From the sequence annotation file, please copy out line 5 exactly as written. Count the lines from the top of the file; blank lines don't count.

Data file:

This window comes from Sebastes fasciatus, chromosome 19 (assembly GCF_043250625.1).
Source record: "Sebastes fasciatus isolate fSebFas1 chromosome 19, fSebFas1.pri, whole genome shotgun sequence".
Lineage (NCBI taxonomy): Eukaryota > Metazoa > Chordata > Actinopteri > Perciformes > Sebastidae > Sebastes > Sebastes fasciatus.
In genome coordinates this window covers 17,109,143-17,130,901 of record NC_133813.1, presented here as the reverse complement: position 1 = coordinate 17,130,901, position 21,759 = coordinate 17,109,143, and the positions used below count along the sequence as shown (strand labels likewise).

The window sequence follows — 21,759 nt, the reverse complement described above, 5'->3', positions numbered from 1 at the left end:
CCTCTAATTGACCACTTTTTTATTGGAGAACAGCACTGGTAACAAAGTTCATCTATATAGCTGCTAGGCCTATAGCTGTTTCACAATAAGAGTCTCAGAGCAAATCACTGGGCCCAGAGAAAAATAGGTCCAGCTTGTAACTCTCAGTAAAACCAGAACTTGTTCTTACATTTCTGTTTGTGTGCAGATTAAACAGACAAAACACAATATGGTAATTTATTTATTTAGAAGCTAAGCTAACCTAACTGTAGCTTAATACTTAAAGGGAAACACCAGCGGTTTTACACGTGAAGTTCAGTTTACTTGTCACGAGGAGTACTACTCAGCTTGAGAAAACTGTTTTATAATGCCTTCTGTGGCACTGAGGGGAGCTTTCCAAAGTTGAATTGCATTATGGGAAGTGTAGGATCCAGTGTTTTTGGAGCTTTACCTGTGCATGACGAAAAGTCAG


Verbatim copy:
The window sequence follows — 21,759 nt, the reverse complement described above, 5'->3', positions numbered from 1 at the left end: